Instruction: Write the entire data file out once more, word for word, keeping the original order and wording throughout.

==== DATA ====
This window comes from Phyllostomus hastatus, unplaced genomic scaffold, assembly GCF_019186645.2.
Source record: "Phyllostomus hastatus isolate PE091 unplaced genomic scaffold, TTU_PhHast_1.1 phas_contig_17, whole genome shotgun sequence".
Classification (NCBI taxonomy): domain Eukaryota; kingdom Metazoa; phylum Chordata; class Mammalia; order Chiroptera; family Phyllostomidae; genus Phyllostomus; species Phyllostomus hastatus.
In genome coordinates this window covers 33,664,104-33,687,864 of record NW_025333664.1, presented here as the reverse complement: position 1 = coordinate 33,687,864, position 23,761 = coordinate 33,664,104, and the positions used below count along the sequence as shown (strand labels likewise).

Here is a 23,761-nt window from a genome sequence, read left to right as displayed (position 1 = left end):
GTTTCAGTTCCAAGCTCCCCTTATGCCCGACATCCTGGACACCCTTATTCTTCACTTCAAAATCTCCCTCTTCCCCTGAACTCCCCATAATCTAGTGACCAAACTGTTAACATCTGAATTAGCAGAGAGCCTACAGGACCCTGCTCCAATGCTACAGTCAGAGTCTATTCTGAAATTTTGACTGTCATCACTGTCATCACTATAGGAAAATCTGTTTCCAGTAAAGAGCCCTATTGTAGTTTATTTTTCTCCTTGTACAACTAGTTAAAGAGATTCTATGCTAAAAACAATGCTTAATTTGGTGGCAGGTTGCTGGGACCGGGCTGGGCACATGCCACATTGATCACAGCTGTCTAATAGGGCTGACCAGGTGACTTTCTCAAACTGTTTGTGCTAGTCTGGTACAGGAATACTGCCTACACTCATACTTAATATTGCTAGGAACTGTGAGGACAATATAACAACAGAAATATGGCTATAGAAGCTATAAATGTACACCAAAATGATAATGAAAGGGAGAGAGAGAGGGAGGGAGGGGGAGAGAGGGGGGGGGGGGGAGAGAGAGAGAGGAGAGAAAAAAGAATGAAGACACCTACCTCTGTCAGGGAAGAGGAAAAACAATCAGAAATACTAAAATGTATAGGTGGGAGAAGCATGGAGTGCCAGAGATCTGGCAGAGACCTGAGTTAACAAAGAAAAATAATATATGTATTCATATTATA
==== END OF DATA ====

This window comes from Phyllostomus hastatus, unplaced genomic scaffold, assembly GCF_019186645.2.
Source record: "Phyllostomus hastatus isolate PE091 unplaced genomic scaffold, TTU_PhHast_1.1 phas_contig_17, whole genome shotgun sequence".
Classification (NCBI taxonomy): domain Eukaryota; kingdom Metazoa; phylum Chordata; class Mammalia; order Chiroptera; family Phyllostomidae; genus Phyllostomus; species Phyllostomus hastatus.
In genome coordinates this window covers 33,664,104-33,687,864 of record NW_025333664.1, presented here as the reverse complement: position 1 = coordinate 33,687,864, position 23,761 = coordinate 33,664,104, and the positions used below count along the sequence as shown (strand labels likewise).

Here is a 23,761-nt window from a genome sequence, read left to right as displayed (position 1 = left end):
GTTTCAGTTCCAAGCTCCCCTTATGCCCGACATCCTGGACACCCTTATTCTTCACTTCAAAATCTCCCTCTTCCCCTGAACTCCCCATAATCTAGTGACCAAACTGTTAACATCTGAATTAGCAGAGAGCCTACAGGACCCTGCTCCAATGCTACAGTCAGAGTCTATTCTGAAATTTTGACTGTCATCACTGTCATCACTATAGGAAAATCTGTTTCCAGTAAAGAGCCCTATTGTAGTTTATTTTTCTCCTTGTACAACTAGTTAAAGAGATTCTATGCTAAAAACAATGCTTAATTTGGTGGCAGGTTGCTGGGACCGGGCTGGGCACATGCCACATTGATCACAGCTGTCTAATAGGGCTGACCAGGTGACTTTCTCAAACTGTTTGTGCTAGTCTGGTACAGGAATACTGCCTACACTCATACTTAATATTGCTAGGAACTGTGAGGACAATATAACAACAGAAATATGGCTATAGAAGCTATAAATGTACACCAAAATGATAATGAAAGGGAGAGAGAGAGGGAGGGAGGGGGAGAGAGGGGGGGGGGGGGAGAGAGAGAGAGGAGAGAAAAAAGAATGAAGACACCTACCTCTGTCAGGGAAGAGGAAAAACAATCAGAAATACTAAAATGTATAGGTGGGAGAAGCATGGAGTGCCAGAGATCTGGCAGAGACCTGAGTTAACAAAGAAAAATAATATATGTATTCATATTATA